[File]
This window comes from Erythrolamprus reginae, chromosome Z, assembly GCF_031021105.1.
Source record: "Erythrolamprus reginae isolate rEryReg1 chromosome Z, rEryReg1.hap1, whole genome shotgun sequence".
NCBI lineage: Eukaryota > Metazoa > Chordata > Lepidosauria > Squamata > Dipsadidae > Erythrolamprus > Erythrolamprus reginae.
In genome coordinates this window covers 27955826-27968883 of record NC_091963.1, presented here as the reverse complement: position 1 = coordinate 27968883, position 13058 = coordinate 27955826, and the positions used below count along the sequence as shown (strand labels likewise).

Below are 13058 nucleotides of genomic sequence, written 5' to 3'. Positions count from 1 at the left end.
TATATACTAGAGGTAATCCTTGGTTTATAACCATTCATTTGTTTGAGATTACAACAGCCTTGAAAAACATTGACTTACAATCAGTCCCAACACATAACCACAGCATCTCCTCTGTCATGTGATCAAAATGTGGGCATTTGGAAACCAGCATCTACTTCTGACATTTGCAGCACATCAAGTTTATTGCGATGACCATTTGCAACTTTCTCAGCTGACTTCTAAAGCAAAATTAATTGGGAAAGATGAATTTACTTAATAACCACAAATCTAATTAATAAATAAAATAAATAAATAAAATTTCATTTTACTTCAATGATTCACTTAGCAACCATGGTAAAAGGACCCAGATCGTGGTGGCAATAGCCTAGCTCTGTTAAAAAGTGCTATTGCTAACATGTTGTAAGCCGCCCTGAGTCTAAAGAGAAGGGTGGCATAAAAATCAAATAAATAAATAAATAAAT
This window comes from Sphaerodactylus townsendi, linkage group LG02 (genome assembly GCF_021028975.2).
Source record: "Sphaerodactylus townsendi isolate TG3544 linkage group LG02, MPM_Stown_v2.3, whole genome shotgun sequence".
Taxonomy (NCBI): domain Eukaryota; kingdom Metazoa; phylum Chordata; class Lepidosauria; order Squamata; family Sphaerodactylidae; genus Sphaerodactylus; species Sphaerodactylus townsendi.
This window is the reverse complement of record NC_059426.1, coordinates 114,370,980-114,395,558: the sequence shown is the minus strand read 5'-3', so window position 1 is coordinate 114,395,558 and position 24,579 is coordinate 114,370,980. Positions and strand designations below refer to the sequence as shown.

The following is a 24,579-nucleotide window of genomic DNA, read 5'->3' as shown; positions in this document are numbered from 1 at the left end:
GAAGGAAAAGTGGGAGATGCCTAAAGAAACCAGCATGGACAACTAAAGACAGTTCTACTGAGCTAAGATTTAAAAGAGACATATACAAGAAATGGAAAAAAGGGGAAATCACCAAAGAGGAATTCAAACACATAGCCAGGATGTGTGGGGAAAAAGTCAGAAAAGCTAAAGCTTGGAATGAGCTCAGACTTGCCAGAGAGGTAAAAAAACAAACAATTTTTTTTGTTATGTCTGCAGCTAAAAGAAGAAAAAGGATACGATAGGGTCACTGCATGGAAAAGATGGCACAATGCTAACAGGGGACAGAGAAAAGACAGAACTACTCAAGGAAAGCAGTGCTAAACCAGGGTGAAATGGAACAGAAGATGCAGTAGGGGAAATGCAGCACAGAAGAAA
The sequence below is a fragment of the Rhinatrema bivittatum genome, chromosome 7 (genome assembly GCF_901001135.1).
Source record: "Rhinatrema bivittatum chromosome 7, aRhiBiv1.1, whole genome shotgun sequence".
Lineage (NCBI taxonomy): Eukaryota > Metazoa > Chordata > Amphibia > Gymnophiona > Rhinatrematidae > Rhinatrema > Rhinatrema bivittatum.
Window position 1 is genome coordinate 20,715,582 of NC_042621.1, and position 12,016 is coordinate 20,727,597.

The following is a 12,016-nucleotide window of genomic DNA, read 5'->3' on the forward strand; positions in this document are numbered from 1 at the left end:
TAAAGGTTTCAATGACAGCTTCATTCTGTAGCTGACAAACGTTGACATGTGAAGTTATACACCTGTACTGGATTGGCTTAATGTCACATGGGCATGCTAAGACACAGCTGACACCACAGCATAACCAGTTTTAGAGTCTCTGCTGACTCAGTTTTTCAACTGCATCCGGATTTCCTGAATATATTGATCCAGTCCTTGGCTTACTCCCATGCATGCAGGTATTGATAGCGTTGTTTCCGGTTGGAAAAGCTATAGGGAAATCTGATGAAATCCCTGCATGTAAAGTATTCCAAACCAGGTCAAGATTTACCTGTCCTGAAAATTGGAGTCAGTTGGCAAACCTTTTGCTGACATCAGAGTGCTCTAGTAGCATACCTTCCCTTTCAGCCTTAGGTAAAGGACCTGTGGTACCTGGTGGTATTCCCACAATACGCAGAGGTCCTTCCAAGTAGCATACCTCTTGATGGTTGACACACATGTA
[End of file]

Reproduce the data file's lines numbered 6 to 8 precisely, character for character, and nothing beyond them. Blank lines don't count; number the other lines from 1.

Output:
TATATACTAGAGGTAATCCTTGGTTTATAACCATTCATTTGTTTGAGATTACAACAGCCTTGAAAAACATTGACTTACAATCAGTCCCAACACATAACCACAGCATCTCCTCTGTCATGTGATCAAAATGTGGGCATTTGGAAACCAGCATCTACTTCTGACATTTGCAGCACATCAAGTTTATTGCGATGACCATTTGCAACTTTCTCAGCTGACTTCTAAAGCAAAATTAATTGGGAAAGATGAATTTACTTAATAACCACAAATCTAATTAATAAATAAAATAAATAAATAAAATTTCATTTTACTTCAATGATTCACTTAGCAACCATGGTAAAAGGACCCAGATCGTGGTGGCAATAGCCTAGCTCTGTTAAAAAGTGCTATTGCTAACATGTTGTAAGCCGCCCTGAGTCTAAAGAGAAGGGTGGCATAAAAATCAAATAAATAAATAAATAAAT
This window comes from Sphaerodactylus townsendi, linkage group LG02 (genome assembly GCF_021028975.2).
Source record: "Sphaerodactylus townsendi isolate TG3544 linkage group LG02, MPM_Stown_v2.3, whole genome shotgun sequence".